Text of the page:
Greetings Kim,
Kim O'Hara wrote:
Tue Sep 10, 2019 11:47 am
Don't wimp out.
Image
Kim O'Hara wrote:
Tue Sep 10, 2019 11:47 am
We are on topic
What you are proposing to discuss is not on topic, because it has even less to do with the climate than the New Yorker article you are fawning over.

The topic is "Climate change - politics and activism". The sub-forum is "Environmental Dharma".

If climate change is the existential crisis that we are led to believe it is, then using it as a Trojan Horse to smuggle in irrelevant global socialist policies serves only to dilute, discredit and weaken the perception of that threat. If this really is about the environment, then I'm surprised there aren't other environmentalists expressing concerns that it is being subsumed into a political agenda, and being discredited on that basis.

On the other hand, if climate change really is a scare campaign designed to usher in a new world order, it doesn't say much for the record of socialism that the only way it can be imposed is via contrived catastrophes, propaganda and contrived division.

Either way... are there any Green activists left, or have they all turned Watermelon (i.e. Green on the outside, Red on the inside)?

:shrug:

Kind regards.

:candle:
"Let us neither be perpetrators nor victims!" (DN26)

:candle: "...his name was Seth Rich..."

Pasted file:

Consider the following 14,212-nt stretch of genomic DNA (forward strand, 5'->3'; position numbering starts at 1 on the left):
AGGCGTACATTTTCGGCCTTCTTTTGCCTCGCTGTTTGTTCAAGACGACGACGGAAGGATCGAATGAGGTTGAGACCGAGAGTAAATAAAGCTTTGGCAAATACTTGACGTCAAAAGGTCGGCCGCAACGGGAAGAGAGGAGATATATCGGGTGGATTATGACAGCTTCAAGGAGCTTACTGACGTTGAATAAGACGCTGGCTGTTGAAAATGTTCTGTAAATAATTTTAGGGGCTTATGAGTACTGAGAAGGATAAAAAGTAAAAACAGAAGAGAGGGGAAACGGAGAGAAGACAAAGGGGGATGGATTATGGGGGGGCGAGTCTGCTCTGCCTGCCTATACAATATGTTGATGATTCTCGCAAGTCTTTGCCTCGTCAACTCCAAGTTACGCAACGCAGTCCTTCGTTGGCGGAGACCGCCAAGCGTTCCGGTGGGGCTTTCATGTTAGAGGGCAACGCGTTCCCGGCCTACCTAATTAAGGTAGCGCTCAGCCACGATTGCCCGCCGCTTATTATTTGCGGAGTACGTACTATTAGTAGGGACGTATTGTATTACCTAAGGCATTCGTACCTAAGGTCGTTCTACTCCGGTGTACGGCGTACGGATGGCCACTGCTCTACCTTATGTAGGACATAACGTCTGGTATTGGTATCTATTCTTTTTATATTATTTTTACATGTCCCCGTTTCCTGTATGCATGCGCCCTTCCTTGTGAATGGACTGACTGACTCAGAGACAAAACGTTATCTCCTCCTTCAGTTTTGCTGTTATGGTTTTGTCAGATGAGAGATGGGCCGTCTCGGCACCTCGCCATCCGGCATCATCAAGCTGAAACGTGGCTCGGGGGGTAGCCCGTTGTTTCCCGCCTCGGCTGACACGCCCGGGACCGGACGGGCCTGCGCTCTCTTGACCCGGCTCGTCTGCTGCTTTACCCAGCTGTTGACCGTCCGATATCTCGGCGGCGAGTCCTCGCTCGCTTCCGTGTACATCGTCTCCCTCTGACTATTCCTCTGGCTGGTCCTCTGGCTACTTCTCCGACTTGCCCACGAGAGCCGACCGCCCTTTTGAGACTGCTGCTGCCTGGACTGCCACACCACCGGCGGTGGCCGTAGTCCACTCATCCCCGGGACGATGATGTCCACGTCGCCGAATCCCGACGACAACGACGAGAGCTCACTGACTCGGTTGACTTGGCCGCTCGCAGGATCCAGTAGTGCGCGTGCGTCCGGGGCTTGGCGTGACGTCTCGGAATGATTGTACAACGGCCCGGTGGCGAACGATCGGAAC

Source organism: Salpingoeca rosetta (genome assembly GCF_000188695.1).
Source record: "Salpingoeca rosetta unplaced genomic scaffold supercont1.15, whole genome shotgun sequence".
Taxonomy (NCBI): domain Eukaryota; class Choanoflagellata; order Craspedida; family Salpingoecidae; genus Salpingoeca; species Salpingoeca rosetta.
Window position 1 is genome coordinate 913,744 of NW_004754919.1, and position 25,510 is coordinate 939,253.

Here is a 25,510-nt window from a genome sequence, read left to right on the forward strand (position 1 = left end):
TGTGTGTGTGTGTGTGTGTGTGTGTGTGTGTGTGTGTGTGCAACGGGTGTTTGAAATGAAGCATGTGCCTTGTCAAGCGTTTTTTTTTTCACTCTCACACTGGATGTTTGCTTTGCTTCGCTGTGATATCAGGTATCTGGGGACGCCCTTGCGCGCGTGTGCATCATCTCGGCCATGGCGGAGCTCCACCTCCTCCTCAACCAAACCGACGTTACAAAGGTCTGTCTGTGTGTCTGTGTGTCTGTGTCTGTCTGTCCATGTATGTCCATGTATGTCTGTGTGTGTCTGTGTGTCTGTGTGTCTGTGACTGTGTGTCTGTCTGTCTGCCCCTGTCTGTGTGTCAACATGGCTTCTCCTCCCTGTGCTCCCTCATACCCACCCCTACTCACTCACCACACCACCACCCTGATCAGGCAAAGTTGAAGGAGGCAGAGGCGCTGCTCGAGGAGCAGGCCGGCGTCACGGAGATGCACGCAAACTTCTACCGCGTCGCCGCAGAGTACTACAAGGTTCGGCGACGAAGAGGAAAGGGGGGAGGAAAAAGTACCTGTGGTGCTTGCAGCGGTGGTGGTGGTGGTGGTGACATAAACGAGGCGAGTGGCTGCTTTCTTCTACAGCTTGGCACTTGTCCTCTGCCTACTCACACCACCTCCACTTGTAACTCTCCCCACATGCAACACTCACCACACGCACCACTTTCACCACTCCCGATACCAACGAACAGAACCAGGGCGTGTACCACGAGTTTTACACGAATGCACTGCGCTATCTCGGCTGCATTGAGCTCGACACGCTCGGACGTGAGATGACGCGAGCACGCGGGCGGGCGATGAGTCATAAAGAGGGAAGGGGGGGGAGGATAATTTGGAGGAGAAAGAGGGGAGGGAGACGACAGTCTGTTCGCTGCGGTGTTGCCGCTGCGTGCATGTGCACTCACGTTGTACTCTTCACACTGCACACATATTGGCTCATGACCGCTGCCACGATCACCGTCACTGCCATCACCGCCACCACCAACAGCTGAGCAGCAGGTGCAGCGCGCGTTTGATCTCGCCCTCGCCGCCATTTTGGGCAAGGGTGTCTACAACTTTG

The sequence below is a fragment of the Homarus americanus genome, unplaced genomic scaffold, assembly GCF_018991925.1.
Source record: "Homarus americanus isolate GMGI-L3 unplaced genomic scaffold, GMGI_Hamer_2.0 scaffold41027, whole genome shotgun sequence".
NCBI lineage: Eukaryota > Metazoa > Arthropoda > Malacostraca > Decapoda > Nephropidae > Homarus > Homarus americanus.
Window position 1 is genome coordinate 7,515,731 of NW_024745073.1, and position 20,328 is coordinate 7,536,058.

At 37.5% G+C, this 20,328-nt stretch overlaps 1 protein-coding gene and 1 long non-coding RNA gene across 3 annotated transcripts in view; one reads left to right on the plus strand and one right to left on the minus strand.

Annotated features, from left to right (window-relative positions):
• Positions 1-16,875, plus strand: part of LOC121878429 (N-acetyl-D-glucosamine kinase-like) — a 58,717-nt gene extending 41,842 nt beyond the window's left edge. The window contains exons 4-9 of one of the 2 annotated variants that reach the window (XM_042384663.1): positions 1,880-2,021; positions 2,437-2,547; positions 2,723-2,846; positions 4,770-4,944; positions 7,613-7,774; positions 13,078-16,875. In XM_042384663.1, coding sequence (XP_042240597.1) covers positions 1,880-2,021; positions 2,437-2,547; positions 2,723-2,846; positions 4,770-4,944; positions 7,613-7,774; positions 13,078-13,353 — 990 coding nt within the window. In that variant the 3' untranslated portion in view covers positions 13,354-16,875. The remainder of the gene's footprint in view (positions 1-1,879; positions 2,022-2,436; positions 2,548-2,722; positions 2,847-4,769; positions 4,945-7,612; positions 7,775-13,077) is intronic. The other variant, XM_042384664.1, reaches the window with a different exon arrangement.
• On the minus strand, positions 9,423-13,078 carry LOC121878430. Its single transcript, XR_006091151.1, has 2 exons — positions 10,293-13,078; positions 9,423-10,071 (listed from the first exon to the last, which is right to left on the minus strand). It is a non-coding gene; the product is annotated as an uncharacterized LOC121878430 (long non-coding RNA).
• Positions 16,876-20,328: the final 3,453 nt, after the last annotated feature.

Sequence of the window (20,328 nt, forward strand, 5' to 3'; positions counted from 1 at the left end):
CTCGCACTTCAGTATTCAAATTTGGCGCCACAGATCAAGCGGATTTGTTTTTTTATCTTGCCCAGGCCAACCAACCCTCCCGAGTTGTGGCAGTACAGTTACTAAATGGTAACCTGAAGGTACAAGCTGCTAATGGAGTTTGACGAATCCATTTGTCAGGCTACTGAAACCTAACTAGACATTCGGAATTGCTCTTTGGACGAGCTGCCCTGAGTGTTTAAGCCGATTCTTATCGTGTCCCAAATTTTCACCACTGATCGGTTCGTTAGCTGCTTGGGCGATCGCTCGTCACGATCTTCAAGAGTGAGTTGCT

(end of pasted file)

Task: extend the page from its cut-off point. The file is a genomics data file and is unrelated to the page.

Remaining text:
User avatar
Kim O'Hara
Posts: 1137
Joined: Wed Jun 06, 2018 3:07 am
Location: Tropical Queensland, Australia

Re: Climate change - politics and activism

Post by Kim O'Hara » Tue Sep 10, 2019 10:49 pm

SethRich wrote:
Tue Sep 10, 2019 10:20 pm
Greetings Kim,

The topic is "Climate change - politics and activism". The sub-forum is "Environmental Dharma".
...and you are refusing to discuss an article about climate change with respect to the dharma.

:coffee:
Kim

User avatar
SethRich
Posts: 95
Joined: Tue Jun 05, 2018 8:57 pm

Re: Climate change - politics and activism

Post by SethRich » Tue Sep 10, 2019 11:02 pm

Greetings Kim,
Kim O'Hara wrote:
Tue Sep 10, 2019 10:49 pm
...and you are refusing to discuss an article about climate change with respect to the dharma.
The article has already been discussed and assessed by various participants as being "nonsensical bullshit" and "Marxism in drag".

I sympathize that you've struggled to find someone as enthusiastic about such things as you are.

All the best.

Kind regards.

:candle:
"Let us neither be perpetrators nor victims!" (DN26)